Institutional Archives

Another perspective on a tragedy: the value of archives

At Cardiff University we have many fascinating records and photographs in the archives and we have enjoyed sharing some of them via Twitter and our Blog over the last few months. We hope they have been fun, entertaining and informative. However, we also have items that are incredibly moving and stop us in our tracks. A good example of this is an album of photographs from the records of the Welsh National School of Medicine. In 1913 there was a “School of Medicine” within the University College of South Wales and Monmouthshire (one of the predecessors of Cardiff University) but it only provided students with the first three years of a medical degree. Until the 1920s, students had to complete their clinical studies at another University. Despite this, we hold a good many records about the students and some about medical education at this time.

The photograph album contains images of some of the survivors of the Senghenydd Mining Disaster of 1913, together with a handwritten foreword that provides a little information about the early medical response. Most of the photographs show “skin lesions of carbon monoxide poisoning” and the author of the foreword explains that Ivor J Davies, who had the care of the patients, was “the first to describe such lesions”. (His findings were reported in the Proceedings of Royal Society of Medicine in 1914[1]). The physiologist John Scott Haldane, whose research into the effects of carbon monoxide and respiration led to a huge development of understanding and treatment in these areas, visited the hospital to observe the effects of carbon monoxide on the Senghenydd miners.

Foreword to the photograph album, with a transcription to the right

Foreword to the photograph album, with a transcription to the right

019

Image of the album showing two of the photographs

The focus of these records provides another perspective of what happened at Senghenydd. Rather than focussing on the disaster itself and the individuals involved, they tell us about the early medical response and the development of knowledge about the effects of carbon monoxide.  We hear that JS Haldane, a pioneer in the treatment of the effects of toxic gases on human beings, saw injuries he said he had never seen before. Although most of the individuals are not identifiable because the photographs focus on the lesions themselves, they are still extraordinarily powerful.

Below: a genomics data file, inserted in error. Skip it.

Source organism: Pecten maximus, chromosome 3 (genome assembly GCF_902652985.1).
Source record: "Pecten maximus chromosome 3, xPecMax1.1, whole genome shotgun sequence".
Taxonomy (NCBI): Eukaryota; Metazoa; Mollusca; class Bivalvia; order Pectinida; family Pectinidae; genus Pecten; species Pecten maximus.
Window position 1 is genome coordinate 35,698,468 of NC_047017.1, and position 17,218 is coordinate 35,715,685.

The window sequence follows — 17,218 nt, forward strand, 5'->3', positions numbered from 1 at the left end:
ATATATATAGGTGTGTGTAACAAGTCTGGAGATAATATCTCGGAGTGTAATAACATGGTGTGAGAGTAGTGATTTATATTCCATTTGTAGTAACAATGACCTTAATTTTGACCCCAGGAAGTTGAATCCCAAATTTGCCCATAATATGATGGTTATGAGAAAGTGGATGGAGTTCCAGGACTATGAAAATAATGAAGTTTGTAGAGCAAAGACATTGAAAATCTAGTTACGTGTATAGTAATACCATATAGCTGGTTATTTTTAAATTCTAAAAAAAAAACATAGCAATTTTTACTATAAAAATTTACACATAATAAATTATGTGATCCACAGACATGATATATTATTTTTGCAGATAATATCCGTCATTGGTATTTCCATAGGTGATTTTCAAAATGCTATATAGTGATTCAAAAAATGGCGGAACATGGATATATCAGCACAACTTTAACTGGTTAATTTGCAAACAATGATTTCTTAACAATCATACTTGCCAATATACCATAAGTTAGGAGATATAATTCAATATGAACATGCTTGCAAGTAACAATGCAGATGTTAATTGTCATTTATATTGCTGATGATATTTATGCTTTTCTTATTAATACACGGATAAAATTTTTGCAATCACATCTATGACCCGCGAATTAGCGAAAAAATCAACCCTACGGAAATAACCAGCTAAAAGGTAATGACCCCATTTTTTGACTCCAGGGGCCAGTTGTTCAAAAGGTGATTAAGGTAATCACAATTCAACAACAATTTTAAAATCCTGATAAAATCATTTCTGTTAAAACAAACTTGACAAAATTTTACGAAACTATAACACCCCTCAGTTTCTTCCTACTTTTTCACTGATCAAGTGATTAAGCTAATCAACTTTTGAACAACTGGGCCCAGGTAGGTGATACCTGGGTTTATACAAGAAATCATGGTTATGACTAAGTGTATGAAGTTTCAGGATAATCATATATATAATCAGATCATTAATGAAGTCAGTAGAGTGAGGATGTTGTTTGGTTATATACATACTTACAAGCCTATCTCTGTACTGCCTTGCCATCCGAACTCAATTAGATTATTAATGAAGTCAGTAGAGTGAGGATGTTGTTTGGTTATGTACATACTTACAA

Sometimes questions are asked about the importance of archives to society. (The term “archives” is used fairly loosely these days but an accurate definition is that they are records selected for permanent preservation because of their evidential and historical value.) For those not involved in the profession as custodians or users it is worth highlighting that archives are our witness to history, our direct link to the past.  They provide an immediacy of experience that is unique and that can call up an unexpected emotional response.  These archives certainly evoked that response in us.

 

[1] Information about the lesions was reported in the Proceedings of the Royal Society of Medicine (Dermatological Section) in July 1914: http://www.ncbi.nlm.nih.gov/pmc/articles/PMC2003866/pdf/procrsmed00951-0245.pdf

This article in the Proceedings of the Royal Society of Medicine (Neurological Section) from June 1914 uses some of the photographs in the album and gives detailed accounts of the lesions: http://www.ncbi.nlm.nih.gov/pmc/articles/PMC2002747/pdf/procrsmed00945-0055.pdf

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